Injection drugs is linked to increases in cases of hepatitis C over he last decade.
he number of reported cases of hepatitis C, a viral condition that can infect the liver, increased over the past decade in Illinois, state health officials said Friday.
The total number of reported cases of hepatitis C was up 43 percent from just under 6,890 in 2006 to nearly 9,840 in 2017, according to the Illinois health department.
“Many of the cases in individuals younger than 35 years of age have been linked to injection drug use,” the department said in a news release. “The rise in hepatitis C cases corresponds with the opioid epidemic in Illinois.”
Ahead of World Hepatitis Day, observed on July 28, officials are encouraging residents to find out if they should be tested for or vaccinated against hepatitis A, B or C.
A highly transmissible illness, the viruses can be transmitted through bodily fluids, sex or contaminated water. Nationally, new cases of hepatitis C have been increasing, mostly among those who inject drugs, according to the Centers for Disease Control and Prevention. In 2006, the CDC said 800 new cases of hepatitis C virus were reported, a number that nearly quadrupled by 2016, when the number of new cases was roughly 2,970. The highest increases occurred among young residents of non-urban counties, the CDC said, especially in Appalachian states.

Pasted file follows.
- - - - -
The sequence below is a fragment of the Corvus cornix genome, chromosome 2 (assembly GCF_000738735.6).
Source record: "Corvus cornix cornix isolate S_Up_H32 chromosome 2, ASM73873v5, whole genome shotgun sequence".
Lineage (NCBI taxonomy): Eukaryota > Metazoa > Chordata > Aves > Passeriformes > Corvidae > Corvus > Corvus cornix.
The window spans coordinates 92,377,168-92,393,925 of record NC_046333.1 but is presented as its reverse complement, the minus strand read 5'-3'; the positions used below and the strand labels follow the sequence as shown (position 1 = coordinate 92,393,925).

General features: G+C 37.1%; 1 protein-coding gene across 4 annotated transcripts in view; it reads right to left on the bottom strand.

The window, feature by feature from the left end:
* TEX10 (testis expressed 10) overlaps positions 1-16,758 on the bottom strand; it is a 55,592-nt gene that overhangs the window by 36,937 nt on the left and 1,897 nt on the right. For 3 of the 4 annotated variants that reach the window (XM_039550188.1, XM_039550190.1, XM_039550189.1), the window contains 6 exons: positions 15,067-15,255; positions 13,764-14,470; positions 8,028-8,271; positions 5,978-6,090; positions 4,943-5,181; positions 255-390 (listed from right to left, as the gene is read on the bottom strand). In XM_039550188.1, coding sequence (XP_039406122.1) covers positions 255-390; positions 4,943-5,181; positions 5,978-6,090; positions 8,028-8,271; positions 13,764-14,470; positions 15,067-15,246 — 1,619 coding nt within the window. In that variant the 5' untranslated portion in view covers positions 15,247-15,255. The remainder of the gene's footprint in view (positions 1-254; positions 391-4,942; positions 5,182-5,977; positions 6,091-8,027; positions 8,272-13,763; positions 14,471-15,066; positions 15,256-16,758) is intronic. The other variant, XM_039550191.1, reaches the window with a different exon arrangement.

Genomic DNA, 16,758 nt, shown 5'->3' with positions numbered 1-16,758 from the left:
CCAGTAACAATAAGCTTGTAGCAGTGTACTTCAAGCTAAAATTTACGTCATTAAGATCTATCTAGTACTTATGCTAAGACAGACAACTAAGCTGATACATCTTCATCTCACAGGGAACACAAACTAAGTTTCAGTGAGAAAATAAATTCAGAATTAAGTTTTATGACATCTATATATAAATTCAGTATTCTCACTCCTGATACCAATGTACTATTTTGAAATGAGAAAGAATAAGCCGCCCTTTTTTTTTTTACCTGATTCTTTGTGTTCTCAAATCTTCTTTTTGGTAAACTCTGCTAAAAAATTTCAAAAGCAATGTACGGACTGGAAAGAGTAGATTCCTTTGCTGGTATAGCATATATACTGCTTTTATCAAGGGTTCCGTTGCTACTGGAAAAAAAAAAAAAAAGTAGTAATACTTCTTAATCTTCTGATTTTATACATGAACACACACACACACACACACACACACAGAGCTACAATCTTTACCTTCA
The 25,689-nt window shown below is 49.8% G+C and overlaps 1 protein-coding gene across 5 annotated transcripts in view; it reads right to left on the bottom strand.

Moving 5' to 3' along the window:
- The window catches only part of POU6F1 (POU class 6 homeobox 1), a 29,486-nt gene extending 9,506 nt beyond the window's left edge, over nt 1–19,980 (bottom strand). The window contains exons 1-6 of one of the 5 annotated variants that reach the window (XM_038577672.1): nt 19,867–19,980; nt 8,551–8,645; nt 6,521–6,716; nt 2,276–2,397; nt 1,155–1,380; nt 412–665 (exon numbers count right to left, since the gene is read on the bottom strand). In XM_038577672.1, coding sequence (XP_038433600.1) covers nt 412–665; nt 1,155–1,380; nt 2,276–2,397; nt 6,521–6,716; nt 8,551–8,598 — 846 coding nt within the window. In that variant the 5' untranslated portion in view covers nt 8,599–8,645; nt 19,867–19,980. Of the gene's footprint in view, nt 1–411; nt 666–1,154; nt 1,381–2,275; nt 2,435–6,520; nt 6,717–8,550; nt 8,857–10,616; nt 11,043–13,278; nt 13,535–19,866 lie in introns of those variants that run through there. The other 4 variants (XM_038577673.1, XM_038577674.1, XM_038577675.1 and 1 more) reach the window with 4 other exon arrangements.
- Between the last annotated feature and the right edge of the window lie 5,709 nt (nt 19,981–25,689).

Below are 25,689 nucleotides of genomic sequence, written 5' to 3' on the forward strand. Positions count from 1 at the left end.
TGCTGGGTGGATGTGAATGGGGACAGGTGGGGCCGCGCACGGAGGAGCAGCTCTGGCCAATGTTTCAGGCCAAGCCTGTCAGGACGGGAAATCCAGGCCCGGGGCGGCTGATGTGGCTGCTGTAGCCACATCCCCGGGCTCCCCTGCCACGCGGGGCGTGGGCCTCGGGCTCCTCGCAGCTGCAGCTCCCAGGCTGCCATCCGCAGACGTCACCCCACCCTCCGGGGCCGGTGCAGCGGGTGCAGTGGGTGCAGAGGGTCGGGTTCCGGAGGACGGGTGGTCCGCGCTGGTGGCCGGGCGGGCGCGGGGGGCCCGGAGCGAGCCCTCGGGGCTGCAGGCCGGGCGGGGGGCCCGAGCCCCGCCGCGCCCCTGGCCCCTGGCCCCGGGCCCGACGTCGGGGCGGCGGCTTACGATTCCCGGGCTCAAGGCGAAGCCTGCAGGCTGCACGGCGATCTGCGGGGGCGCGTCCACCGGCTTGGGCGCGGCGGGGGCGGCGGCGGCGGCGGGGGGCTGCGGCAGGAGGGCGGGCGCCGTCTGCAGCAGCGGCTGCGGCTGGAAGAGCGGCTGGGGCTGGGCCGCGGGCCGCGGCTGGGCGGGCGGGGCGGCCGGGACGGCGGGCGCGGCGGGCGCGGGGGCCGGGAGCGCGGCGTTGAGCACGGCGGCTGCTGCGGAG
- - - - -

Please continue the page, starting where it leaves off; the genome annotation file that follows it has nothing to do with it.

Approximately half of those with hepatitis C do not know they are infected, and though there is an increase in recent infections among younger people, 75 percent of those with hepatitis C were born in 1945-1965, state health department officials noted. Each year, the department said, hepatitis C, a leading cause of liver cancer, kills more Americans than any other infectious disease. There is no vaccine for hepatitis C, according to the CDC, but new treatments can cure the condition.
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